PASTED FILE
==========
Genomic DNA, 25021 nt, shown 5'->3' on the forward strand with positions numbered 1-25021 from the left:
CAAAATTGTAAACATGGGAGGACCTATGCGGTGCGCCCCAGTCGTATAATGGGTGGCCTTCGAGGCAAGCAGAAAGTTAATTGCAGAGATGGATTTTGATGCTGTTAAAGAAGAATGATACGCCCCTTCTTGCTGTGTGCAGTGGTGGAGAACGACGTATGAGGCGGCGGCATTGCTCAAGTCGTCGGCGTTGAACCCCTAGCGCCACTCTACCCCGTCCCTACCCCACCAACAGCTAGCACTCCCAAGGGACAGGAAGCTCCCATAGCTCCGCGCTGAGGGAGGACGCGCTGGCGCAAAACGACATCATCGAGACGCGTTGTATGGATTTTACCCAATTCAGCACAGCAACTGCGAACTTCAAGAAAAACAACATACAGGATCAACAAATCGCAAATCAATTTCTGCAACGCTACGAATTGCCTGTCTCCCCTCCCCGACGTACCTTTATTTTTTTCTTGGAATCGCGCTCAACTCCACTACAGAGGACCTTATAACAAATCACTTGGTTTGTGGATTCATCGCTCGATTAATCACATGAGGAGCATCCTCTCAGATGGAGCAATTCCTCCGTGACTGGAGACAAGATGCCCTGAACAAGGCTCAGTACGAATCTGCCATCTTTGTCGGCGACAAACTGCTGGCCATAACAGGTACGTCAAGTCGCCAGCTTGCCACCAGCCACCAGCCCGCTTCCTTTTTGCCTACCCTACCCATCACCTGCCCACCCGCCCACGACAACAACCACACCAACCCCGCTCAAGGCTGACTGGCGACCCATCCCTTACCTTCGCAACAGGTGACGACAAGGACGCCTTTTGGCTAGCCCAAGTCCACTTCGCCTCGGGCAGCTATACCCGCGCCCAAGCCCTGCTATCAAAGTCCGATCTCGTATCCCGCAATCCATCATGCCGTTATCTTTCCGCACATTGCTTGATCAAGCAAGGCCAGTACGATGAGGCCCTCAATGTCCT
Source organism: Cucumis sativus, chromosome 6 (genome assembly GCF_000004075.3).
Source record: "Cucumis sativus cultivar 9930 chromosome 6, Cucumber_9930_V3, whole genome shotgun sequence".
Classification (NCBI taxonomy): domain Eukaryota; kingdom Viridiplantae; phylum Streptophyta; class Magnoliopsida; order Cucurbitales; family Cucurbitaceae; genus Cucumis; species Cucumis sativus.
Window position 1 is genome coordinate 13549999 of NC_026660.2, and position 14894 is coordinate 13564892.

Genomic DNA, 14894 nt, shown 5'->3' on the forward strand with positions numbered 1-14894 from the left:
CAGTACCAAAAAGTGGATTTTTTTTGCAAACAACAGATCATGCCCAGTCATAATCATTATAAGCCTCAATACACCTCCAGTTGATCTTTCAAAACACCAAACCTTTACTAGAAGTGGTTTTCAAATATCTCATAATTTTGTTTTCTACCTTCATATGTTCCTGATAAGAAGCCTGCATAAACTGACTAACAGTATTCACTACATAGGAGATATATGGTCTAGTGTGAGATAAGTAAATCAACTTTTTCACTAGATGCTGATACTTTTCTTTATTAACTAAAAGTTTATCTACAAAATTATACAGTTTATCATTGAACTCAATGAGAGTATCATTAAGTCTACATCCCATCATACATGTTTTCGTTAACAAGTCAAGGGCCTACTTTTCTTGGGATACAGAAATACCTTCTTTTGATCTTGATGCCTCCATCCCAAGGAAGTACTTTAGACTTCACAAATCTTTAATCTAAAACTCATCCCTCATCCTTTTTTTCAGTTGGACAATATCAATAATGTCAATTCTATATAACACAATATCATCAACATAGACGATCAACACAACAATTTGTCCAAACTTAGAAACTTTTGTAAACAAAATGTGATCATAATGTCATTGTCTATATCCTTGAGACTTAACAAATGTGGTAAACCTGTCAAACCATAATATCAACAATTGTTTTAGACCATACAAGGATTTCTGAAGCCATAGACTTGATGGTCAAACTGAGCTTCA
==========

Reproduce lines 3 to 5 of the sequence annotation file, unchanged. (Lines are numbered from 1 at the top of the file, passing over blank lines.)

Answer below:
Source organism: Cucumis sativus, chromosome 6 (genome assembly GCF_000004075.3).
Source record: "Cucumis sativus cultivar 9930 chromosome 6, Cucumber_9930_V3, whole genome shotgun sequence".
Classification (NCBI taxonomy): domain Eukaryota; kingdom Viridiplantae; phylum Streptophyta; class Magnoliopsida; order Cucurbitales; family Cucurbitaceae; genus Cucumis; species Cucumis sativus.